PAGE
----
Benefactives and malefactives: typological perspectives and case studies. Edited by: Zúñiga, F; Kittilä, S (2010). Amsterdam: John Benjamins.
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Benefactives are constructions used to express that a state of affairs holds to someone’s advantage. The same construction sometimes also serves as a malefactive, whose meanings are generally not a simple mirror image of the benefactive. Benefactive constructions cover a wide range of phenomena: malefactive passives, general and specialized benefactive cases and adpositions, serial verb constructions and converbal constructions (including e.g. verbs of giving and taking), benefactive applicatives, and other morphosyntactic strategies. The present book is the first collection of its kind to be published on this topic. It includes both typological surveys and in-depth descriptive studies, exploring both the morphosyntactic properties and the semantic nuances of phenomena ranging from the familiar English double-object construction and the Japanese adversative passive to comparable phenomena found in lesser-known languages of Africa, Asia, and the Americas. The book will appeal to typologists and linguists interested in linguistic diversity and it will also be a useful reference work for linguists working on language description.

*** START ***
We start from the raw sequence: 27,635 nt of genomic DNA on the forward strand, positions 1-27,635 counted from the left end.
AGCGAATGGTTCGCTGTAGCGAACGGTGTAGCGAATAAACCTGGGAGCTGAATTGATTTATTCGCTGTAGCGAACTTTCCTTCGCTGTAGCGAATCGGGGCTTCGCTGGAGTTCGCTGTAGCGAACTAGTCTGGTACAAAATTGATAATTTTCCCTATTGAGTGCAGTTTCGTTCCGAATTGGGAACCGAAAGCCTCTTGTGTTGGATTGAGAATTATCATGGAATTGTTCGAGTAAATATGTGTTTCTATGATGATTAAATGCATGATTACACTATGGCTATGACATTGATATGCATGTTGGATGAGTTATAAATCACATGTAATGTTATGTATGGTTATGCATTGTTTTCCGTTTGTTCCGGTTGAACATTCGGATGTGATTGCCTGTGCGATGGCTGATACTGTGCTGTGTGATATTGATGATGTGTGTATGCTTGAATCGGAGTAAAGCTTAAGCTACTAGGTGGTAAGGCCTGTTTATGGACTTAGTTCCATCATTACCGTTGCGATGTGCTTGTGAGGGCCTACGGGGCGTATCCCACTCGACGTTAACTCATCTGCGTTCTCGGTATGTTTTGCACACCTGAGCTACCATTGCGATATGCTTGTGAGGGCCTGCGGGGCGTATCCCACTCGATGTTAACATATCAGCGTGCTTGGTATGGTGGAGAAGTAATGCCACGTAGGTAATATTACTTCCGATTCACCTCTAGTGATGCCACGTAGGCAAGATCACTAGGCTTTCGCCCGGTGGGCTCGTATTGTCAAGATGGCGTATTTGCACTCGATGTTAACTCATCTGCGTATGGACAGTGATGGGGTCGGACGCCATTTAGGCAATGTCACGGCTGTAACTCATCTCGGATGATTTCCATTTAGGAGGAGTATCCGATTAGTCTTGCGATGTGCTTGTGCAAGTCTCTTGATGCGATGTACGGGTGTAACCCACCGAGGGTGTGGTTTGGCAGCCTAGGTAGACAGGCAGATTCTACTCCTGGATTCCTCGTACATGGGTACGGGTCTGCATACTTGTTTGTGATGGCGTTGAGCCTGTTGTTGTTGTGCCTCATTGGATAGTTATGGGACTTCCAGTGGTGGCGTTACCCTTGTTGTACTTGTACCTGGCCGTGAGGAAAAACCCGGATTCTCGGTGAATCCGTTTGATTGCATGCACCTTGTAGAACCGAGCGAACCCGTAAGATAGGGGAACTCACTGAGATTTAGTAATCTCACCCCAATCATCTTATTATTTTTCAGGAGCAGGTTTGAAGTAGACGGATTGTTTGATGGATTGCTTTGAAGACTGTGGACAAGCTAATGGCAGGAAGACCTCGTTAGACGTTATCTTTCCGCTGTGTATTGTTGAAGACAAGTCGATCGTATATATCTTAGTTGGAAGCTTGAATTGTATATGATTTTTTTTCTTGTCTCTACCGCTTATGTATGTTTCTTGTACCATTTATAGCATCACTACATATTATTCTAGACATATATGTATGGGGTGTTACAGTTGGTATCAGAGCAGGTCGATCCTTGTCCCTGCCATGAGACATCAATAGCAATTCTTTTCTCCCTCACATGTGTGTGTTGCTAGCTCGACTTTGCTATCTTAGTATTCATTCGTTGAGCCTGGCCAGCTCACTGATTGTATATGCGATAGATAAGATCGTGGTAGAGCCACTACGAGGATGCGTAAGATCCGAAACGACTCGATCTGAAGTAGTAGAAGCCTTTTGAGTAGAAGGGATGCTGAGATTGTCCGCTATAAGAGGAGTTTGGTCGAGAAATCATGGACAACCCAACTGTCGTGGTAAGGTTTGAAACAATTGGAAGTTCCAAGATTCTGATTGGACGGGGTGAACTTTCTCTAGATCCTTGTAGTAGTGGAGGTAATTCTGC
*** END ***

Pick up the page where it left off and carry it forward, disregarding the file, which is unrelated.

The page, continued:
|Item Type:||Edited Scientific Work|
|Communities & Collections:||06 Faculty of Arts > Department of Comparative Linguistics|
|Dewey Decimal Classification:||490 Other languages
890 Other literatures
|Deposited On:||30 Apr 2010 07:41|
|Last Modified:||04 Apr 2012 13:20|
|Series Name:||Typological Studies in Language|
|Number of Pages:||440|
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